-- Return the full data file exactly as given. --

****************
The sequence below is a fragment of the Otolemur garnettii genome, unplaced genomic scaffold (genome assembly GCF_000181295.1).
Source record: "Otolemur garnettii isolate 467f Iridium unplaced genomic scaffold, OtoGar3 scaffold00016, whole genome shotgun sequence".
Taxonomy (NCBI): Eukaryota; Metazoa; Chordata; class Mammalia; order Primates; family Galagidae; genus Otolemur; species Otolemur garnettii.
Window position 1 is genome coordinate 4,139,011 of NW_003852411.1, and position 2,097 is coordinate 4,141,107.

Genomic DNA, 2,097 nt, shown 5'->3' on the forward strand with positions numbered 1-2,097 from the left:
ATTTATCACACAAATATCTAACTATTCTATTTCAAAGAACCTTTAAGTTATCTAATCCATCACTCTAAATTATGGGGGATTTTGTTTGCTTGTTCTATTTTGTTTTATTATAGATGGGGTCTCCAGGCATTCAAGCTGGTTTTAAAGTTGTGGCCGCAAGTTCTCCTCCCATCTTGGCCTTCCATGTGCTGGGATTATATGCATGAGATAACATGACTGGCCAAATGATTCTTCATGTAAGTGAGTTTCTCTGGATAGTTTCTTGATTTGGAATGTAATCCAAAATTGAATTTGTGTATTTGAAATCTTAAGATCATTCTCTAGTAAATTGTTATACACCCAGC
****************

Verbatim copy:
The sequence below is a fragment of the Otolemur garnettii genome, unplaced genomic scaffold (genome assembly GCF_000181295.1).
Source record: "Otolemur garnettii isolate 467f Iridium unplaced genomic scaffold, OtoGar3 scaffold00016, whole genome shotgun sequence".
Taxonomy (NCBI): Eukaryota; Metazoa; Chordata; class Mammalia; order Primates; family Galagidae; genus Otolemur; species Otolemur garnettii.
Window position 1 is genome coordinate 4,139,011 of NW_003852411.1, and position 2,097 is coordinate 4,141,107.

Genomic DNA, 2,097 nt, shown 5'->3' on the forward strand with positions numbered 1-2,097 from the left:
ATTTATCACACAAATATCTAACTATTCTATTTCAAAGAACCTTTAAGTTATCTAATCCATCACTCTAAATTATGGGGGATTTTGTTTGCTTGTTCTATTTTGTTTTATTATAGATGGGGTCTCCAGGCATTCAAGCTGGTTTTAAAGTTGTGGCCGCAAGTTCTCCTCCCATCTTGGCCTTCCATGTGCTGGGATTATATGCATGAGATAACATGACTGGCCAAATGATTCTTCATGTAAGTGAGTTTCTCTGGATAGTTTCTTGATTTGGAATGTAATCCAAAATTGAATTTGTGTATTTGAAATCTTAAGATCATTCTCTAGTAAATTGTTATACACCCAGC